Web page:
What is Compression Moulding?

  • 19th July 2018
  • Joe Carruthers
  • Reading time: about 4 minutes

Process Overview

Compression moulding is a precise and potentially rapid process for producing high quality composite parts in a wide range of volumes.

This is an introduction to compression moulding – for a more in-depth article, check out Compression Moulding: How to make High-performance Thermoplastic Composites.

It typically employs a matched metal tool in a heated (normally hydraulic) press to consolidate sheet materials or moulding compounds at relatively high pressures. Examples of composites that are commonly processed by compression moulding include thermosetting prepregs, fibre-reinforced thermoplastic “organosheets”, moulding compounds such as sheet moulding compound (SMC) and chopped thermoplastic tapes. It is also widely used to produce sandwich structures that incorporate a core material such as a honeycomb or polymer foam, although care must be taken not to use excessive pressure that might crush the core.

Compression moulding press

The material to be moulded is placed in the open tool 1. When processing thermoplastic composites, the material will often be preheated to the required temperature. Thermosetting materials are normally loaded cold, although the tool itself may be preheated. Once the material has been positioned in the tool, the press is closed 2 and the material is allowed to cure (if it is a thermoset) or consolidate (if it is a thermoplastic) 3. The tool can then be opened and the part removed 4.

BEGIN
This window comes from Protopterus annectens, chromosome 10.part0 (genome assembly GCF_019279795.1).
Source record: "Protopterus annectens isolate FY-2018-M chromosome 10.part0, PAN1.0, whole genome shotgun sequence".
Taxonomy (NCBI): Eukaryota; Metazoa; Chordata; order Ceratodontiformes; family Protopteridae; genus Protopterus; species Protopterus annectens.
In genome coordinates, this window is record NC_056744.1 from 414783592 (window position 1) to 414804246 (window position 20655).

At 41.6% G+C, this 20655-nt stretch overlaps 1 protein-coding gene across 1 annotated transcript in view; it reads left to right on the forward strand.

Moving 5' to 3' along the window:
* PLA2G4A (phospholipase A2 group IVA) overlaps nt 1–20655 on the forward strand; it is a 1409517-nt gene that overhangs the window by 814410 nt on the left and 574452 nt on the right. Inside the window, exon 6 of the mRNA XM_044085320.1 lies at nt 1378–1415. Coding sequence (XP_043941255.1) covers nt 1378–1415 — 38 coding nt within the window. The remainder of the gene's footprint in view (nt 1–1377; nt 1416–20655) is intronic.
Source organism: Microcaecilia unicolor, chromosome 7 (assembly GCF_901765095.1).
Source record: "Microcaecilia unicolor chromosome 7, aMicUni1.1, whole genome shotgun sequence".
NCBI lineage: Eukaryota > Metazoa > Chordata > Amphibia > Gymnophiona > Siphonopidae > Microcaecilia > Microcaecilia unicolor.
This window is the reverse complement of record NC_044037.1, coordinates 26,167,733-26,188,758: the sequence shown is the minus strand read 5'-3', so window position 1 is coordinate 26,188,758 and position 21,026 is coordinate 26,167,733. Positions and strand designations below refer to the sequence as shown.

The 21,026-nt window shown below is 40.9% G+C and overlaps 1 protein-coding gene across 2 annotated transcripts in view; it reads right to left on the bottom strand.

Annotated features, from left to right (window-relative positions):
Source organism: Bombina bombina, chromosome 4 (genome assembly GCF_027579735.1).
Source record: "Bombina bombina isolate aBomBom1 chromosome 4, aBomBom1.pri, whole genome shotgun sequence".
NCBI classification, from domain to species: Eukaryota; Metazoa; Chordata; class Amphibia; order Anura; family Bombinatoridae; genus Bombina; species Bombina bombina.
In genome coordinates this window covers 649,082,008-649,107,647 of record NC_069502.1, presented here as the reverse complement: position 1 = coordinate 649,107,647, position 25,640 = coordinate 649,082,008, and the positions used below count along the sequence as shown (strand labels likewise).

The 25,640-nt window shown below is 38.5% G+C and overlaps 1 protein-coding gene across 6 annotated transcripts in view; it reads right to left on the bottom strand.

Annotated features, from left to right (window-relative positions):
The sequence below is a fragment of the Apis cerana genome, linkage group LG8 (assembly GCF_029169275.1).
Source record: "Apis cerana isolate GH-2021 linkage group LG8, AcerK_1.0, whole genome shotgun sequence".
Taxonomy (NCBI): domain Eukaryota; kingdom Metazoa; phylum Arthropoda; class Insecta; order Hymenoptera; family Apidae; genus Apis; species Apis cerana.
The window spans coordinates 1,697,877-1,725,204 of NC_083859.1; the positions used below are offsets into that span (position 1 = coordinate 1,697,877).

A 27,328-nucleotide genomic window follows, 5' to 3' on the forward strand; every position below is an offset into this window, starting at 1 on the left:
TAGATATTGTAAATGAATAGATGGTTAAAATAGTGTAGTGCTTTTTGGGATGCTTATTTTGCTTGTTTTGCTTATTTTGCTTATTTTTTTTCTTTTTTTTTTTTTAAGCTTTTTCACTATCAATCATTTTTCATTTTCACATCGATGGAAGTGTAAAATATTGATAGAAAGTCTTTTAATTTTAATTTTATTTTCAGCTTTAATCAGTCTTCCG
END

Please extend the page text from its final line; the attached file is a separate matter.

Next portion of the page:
The limiting factors on the speed of the process are the length of the cure cycle (for thermosetting composites) and the use of any temperature cycling (i.e. heating and cooling of the press). The process is most rapid when the press is run at a constant high temperature and the material is loaded and unloaded hot.

Compression moulded part

Process Strengths

  • The use of high quality matched metal tools can produce parts with excellent quality surface finishes.
  • High consolidation pressures allow high fibre volume fractions to be achieved, giving good part performance.
  • The process can be very quick if it is run at a constant temperature.

Process Limitations

  • For anything other than flat mouldings, the matched metal tooling is likely to be a significant cost. This may restrict its viability for low production volumes.
  • The process is normally restricted to parts with a constant wall thickness.
  • The matched metal tooling means that it is not possible to achieve certain geometrical features, such as undercuts, without special modifications.
  • The capacity and dimensions of the press dictate the upper limits on the size of the part that can be moulded.
  • Unlike vacuum-consolidation, the pressure from a press is applied in one direction only. This means that there is likely to be variable consolidation across a shaped part. Surfaces perpendicular to the direction of closure of the press may have higher levels of consolidation than surfaces parallel to the closure direction.

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About the author

Joe Carruthers

Joe is the Managing Director of Coventive Composites.

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